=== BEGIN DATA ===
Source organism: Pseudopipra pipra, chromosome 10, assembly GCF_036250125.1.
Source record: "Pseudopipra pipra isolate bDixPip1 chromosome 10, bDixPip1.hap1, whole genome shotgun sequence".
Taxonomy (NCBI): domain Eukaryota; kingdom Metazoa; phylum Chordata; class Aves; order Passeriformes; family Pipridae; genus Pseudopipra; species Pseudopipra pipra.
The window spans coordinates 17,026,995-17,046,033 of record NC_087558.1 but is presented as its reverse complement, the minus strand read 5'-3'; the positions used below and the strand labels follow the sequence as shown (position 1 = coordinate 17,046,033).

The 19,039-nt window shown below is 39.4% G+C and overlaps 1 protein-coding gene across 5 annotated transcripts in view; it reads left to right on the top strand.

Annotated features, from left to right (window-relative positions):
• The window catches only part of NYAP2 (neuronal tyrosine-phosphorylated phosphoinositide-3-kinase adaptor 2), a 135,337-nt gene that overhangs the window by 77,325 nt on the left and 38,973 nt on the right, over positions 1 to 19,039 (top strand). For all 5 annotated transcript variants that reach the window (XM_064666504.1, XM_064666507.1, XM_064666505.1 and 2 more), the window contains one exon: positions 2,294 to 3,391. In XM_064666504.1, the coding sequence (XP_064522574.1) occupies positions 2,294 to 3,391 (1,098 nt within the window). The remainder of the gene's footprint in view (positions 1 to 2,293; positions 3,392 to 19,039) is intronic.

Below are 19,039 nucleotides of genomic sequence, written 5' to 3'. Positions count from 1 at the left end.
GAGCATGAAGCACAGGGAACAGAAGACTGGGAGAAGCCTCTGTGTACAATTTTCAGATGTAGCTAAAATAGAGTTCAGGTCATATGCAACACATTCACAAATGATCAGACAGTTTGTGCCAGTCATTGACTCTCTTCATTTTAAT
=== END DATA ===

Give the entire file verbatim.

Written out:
Source organism: Pseudopipra pipra, chromosome 10, assembly GCF_036250125.1.
Source record: "Pseudopipra pipra isolate bDixPip1 chromosome 10, bDixPip1.hap1, whole genome shotgun sequence".
Taxonomy (NCBI): domain Eukaryota; kingdom Metazoa; phylum Chordata; class Aves; order Passeriformes; family Pipridae; genus Pseudopipra; species Pseudopipra pipra.
The window spans coordinates 17,026,995-17,046,033 of record NC_087558.1 but is presented as its reverse complement, the minus strand read 5'-3'; the positions used below and the strand labels follow the sequence as shown (position 1 = coordinate 17,046,033).

The 19,039-nt window shown below is 39.4% G+C and overlaps 1 protein-coding gene across 5 annotated transcripts in view; it reads left to right on the top strand.

Annotated features, from left to right (window-relative positions):
• The window catches only part of NYAP2 (neuronal tyrosine-phosphorylated phosphoinositide-3-kinase adaptor 2), a 135,337-nt gene that overhangs the window by 77,325 nt on the left and 38,973 nt on the right, over positions 1 to 19,039 (top strand). For all 5 annotated transcript variants that reach the window (XM_064666504.1, XM_064666507.1, XM_064666505.1 and 2 more), the window contains one exon: positions 2,294 to 3,391. In XM_064666504.1, the coding sequence (XP_064522574.1) occupies positions 2,294 to 3,391 (1,098 nt within the window). The remainder of the gene's footprint in view (positions 1 to 2,293; positions 3,392 to 19,039) is intronic.

Below are 19,039 nucleotides of genomic sequence, written 5' to 3'. Positions count from 1 at the left end.
GAGCATGAAGCACAGGGAACAGAAGACTGGGAGAAGCCTCTGTGTACAATTTTCAGATGTAGCTAAAATAGAGTTCAGGTCATATGCAACACATTCACAAATGATCAGACAGTTTGTGCCAGTCATTGACTCTCTTCATTTTAAT